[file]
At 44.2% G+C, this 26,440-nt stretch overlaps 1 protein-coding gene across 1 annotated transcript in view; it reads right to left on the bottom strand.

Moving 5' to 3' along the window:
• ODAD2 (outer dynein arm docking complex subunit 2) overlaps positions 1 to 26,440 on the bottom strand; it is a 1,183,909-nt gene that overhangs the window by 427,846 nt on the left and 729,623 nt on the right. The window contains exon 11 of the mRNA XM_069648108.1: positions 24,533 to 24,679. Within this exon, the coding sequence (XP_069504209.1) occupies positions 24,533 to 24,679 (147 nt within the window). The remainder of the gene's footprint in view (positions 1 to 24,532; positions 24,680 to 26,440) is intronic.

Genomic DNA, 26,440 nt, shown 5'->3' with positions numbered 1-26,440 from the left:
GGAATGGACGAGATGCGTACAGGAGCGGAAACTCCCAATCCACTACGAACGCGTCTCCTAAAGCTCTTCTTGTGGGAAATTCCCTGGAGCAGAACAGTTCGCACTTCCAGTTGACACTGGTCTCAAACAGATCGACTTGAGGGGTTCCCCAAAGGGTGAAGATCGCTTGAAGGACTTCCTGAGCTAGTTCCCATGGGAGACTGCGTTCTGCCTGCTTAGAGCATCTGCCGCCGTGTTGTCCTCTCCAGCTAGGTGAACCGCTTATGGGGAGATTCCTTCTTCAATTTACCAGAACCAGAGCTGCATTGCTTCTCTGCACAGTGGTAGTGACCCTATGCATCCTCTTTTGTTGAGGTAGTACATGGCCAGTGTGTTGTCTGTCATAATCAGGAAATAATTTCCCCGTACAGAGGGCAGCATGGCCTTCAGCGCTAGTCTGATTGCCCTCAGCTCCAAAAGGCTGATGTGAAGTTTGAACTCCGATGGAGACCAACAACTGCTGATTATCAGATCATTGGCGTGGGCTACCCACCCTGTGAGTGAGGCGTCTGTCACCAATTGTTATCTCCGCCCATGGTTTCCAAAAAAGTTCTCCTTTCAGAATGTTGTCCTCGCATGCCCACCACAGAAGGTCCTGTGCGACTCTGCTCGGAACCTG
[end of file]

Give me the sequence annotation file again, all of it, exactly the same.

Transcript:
At 44.2% G+C, this 26,440-nt stretch overlaps 1 protein-coding gene across 1 annotated transcript in view; it reads right to left on the bottom strand.

Moving 5' to 3' along the window:
• ODAD2 (outer dynein arm docking complex subunit 2) overlaps positions 1 to 26,440 on the bottom strand; it is a 1,183,909-nt gene that overhangs the window by 427,846 nt on the left and 729,623 nt on the right. The window contains exon 11 of the mRNA XM_069648108.1: positions 24,533 to 24,679. Within this exon, the coding sequence (XP_069504209.1) occupies positions 24,533 to 24,679 (147 nt within the window). The remainder of the gene's footprint in view (positions 1 to 24,532; positions 24,680 to 26,440) is intronic.

Genomic DNA, 26,440 nt, shown 5'->3' with positions numbered 1-26,440 from the left:
GGAATGGACGAGATGCGTACAGGAGCGGAAACTCCCAATCCACTACGAACGCGTCTCCTAAAGCTCTTCTTGTGGGAAATTCCCTGGAGCAGAACAGTTCGCACTTCCAGTTGACACTGGTCTCAAACAGATCGACTTGAGGGGTTCCCCAAAGGGTGAAGATCGCTTGAAGGACTTCCTGAGCTAGTTCCCATGGGAGACTGCGTTCTGCCTGCTTAGAGCATCTGCCGCCGTGTTGTCCTCTCCAGCTAGGTGAACCGCTTATGGGGAGATTCCTTCTTCAATTTACCAGAACCAGAGCTGCATTGCTTCTCTGCACAGTGGTAGTGACCCTATGCATCCTCTTTTGTTGAGGTAGTACATGGCCAGTGTGTTGTCTGTCATAATCAGGAAATAATTTCCCCGTACAGAGGGCAGCATGGCCTTCAGCGCTAGTCTGATTGCCCTCAGCTCCAAAAGGCTGATGTGAAGTTTGAACTCCGATGGAGACCAACAACTGCTGATTATCAGATCATTGGCGTGGGCTACCCACCCTGTGAGTGAGGCGTCTGTCACCAATTGTTATCTCCGCCCATGGTTTCCAAAAAAGTTCTCCTTTCAGAATGTTGTCCTCGCATGCCCACCACAGAAGGTCCTGTGCGACTCTGCTCGGAACCTG